Dear John and Jane Q. Public,
The 2016 general election is over, a good time to rekindle our friendship. Pardon me, but I must ask: what does the “Q” in your name stand for?
Recently, I had to take an online course to ensure I knew how to properly address LGBTQ patients. I always knew that LGBT stood for lesbian, gay, bisexual and transgender individuals, but using the “Q” for queer (and/or questioning) was new to me. I have never liked the word “queer.” It doesn’t roll off my tongue easily. But neither does calling myself a cisgender heterosexual.
The take-home lesson from my training? We should not make assumptions as to how an individual identifies himself or herself. One’s gender identity must be viewed separately from one’s sexual orientation.
During a recent trip to Seattle, a friend and I made the trek from downtown to the Capitol Hill section of town in search of a Jimi Hendrix statue. I can’t name one Hendrix song, but I’ll walk a mile for a friend, which is what I did.
We seemed to be walking forever. After stopping two guys to ask for directions, then seeing two women pass us with a baby stroller, I casually commented that the neighborhood appeared friendly to homosexuals.
My friend looked at me as if I had stepped off Mars. My use of the word “homosexual” threw her off. It threw me off too. I usually use the word “lesbian” or “gay.” For some reason, a quaint description fell from the Doris Day part of my brain.
Labels hold weight. They provoke assumption, but never tell the entire story. The use of hashtags – the Dewey Decimal System of the #millennial crowd – compress ideas even further.
In two months, Donald Trump will become the 45th president of the United States. In the interim, might we take a break from dividing ourselves into the scratchy labels of Republican or Democrat, red or blue, right or left? Might we move from campaign bickering to productive dialogue?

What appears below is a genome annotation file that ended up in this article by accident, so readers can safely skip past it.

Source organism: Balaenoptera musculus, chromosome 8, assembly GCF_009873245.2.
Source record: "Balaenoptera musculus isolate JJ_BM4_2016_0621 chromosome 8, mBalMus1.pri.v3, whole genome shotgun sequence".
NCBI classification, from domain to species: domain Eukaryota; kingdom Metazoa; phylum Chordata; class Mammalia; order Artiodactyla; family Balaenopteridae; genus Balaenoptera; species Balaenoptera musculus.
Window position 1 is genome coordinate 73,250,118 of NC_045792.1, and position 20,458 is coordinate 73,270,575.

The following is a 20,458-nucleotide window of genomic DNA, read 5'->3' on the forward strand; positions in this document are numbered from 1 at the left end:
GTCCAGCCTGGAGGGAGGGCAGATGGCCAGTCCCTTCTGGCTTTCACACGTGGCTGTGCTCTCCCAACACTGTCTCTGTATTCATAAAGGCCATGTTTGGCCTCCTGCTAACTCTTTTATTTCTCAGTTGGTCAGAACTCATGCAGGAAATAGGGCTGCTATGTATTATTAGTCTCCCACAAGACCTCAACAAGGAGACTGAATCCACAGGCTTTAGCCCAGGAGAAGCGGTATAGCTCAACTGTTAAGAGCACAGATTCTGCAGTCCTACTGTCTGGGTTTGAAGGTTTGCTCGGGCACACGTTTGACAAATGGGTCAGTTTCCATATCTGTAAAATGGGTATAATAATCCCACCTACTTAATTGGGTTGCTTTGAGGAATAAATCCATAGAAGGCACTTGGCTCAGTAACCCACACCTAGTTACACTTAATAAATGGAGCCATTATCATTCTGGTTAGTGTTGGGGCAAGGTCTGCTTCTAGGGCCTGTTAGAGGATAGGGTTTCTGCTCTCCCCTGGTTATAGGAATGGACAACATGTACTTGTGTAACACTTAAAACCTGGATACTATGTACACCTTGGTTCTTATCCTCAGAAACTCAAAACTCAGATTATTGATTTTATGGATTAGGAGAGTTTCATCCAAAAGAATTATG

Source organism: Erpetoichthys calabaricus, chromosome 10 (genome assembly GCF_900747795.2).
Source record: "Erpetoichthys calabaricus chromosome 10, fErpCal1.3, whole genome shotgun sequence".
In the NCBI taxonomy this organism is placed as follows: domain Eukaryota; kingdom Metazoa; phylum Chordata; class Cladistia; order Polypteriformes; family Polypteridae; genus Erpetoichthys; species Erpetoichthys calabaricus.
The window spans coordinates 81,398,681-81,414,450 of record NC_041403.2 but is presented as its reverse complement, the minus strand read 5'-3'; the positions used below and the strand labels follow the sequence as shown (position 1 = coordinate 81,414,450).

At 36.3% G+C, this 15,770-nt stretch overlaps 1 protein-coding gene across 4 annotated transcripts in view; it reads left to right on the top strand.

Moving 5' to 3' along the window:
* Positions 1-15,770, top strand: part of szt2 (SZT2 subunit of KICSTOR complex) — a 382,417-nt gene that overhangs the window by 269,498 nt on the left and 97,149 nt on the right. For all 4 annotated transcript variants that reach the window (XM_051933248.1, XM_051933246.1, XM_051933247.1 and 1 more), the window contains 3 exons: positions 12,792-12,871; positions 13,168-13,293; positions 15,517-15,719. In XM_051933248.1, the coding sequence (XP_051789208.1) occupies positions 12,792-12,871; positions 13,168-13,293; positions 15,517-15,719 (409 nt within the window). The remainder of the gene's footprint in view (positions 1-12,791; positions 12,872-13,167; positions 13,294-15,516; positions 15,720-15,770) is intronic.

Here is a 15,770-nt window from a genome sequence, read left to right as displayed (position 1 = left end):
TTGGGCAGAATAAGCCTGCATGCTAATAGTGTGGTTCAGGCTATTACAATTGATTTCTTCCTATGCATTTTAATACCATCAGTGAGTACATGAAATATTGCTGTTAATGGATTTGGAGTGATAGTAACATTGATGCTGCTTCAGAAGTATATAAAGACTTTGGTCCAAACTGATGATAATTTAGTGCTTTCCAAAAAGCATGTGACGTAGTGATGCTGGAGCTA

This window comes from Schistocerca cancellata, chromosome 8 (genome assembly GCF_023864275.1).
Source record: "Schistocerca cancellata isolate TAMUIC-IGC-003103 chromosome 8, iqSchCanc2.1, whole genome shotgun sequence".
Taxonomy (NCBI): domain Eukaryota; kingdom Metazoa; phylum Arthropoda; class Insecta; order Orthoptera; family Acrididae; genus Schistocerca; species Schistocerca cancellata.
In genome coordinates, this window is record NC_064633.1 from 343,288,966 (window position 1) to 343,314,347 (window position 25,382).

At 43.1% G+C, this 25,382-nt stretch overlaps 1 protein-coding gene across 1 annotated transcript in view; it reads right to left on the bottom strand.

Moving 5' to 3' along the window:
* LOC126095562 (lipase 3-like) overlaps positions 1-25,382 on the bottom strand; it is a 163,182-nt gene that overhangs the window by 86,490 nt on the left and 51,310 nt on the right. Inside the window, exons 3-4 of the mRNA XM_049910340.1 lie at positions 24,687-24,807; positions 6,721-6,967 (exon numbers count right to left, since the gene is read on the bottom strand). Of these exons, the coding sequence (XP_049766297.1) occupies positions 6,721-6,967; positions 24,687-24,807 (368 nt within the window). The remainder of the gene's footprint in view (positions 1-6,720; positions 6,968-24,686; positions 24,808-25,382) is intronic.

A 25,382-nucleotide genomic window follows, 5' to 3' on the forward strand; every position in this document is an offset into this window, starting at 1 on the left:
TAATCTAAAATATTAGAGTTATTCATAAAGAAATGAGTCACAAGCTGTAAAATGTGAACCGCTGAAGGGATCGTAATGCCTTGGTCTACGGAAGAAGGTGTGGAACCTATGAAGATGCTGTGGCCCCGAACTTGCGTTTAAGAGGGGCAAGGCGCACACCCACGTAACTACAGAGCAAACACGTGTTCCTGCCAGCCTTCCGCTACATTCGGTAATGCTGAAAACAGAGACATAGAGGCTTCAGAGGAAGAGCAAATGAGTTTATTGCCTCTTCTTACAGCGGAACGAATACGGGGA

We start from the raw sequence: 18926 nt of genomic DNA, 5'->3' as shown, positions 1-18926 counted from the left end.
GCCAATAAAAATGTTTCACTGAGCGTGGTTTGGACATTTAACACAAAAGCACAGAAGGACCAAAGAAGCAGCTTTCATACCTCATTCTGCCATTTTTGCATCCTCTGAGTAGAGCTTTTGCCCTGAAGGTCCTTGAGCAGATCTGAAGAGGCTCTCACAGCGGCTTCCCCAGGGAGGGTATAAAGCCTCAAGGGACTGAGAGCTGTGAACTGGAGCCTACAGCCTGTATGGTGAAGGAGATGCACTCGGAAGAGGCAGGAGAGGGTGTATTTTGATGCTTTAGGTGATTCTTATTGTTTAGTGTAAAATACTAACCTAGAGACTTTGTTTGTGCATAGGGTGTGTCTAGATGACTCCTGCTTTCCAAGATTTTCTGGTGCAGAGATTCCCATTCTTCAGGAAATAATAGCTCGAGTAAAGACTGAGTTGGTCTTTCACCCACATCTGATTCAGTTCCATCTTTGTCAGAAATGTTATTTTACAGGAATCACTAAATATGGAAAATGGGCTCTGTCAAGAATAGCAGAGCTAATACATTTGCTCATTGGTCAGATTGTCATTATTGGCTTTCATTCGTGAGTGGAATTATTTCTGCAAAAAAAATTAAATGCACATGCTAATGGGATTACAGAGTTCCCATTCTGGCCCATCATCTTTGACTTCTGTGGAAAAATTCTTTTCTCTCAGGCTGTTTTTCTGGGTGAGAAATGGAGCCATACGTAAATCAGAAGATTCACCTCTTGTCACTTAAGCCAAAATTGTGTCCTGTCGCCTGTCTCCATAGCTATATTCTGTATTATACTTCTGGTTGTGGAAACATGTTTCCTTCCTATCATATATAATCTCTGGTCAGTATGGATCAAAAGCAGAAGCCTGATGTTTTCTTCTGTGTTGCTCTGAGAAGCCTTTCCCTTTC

I went to the ballot box but didn’t vote for Donald Trump or Hillary Clinton. Yet I wish our next president every success. As a citizen of this great nation, why would I want it any other way? His success is our success.
Does that mean I will agree with his every decision? Absolutely not. But I can choose to show my respect.
How about local politics? I live on a county island within city boundaries, so I was unable to vote for mayor. Fresno is still my town. Lee Brand is on deck.
Have you ever struggled to balance your household budget or fretted over lack of beds for your holiday guests? Extrapolate those challenges to fiscal constraints and homelessness. I hope our new major will be able to accomplish half as much as Mayor Ashley Swearengin did.
As for passage of Measure X? I was hoping we could build more trust between our school district leaders and local taxpayers before dreaming of new ways to spend.
One worrisome outcome: California passed the recreational marijuana initiative. That breaks my heart. Smoking dope might not be the end of the world, but do we really need to grapple with another troublesome method of self-medication?
Excessive alcohol use is a tremendous public health issue that is generally discounted. According to the National Institutes of Health, it is estimated that 7 percent of American adults have an alcohol-use disorder. Alarmingly, 3 percent of youths ages 12-17 suffer the same. More than 10 percent of children in the United States live with a parent with an alcohol problem.
Substance-use disorders are widespread and tragic. Now we’re adding legalized marijuana to the mix. No one aspires to be an impaired driver or a pothead. Unfortunately, the afflicted can’t always see themselves in a cracked mirror.
John and Jane, as Thanksgiving approaches, please give my best to the entire Public family. In 2017, a restored Fulton Street should be ready for business. I never advocated for demolition of the mall – and I miss it already. But if a cool, new restaurant opens downtown, I’d love to treat you for dinner.
I’m hopeful: does the “Q” in your name stand for quick-witted or quirky or quizzical?
Did you know that in Seattle some crosswalks are painted as rainbows?
There are times we need to get out of our own way and let the future unfold.
Danielle R. Shapazian is a nurse and writer who lives in Fresno. She can be reached at Danielle.Shapazian@sbcglobal.net.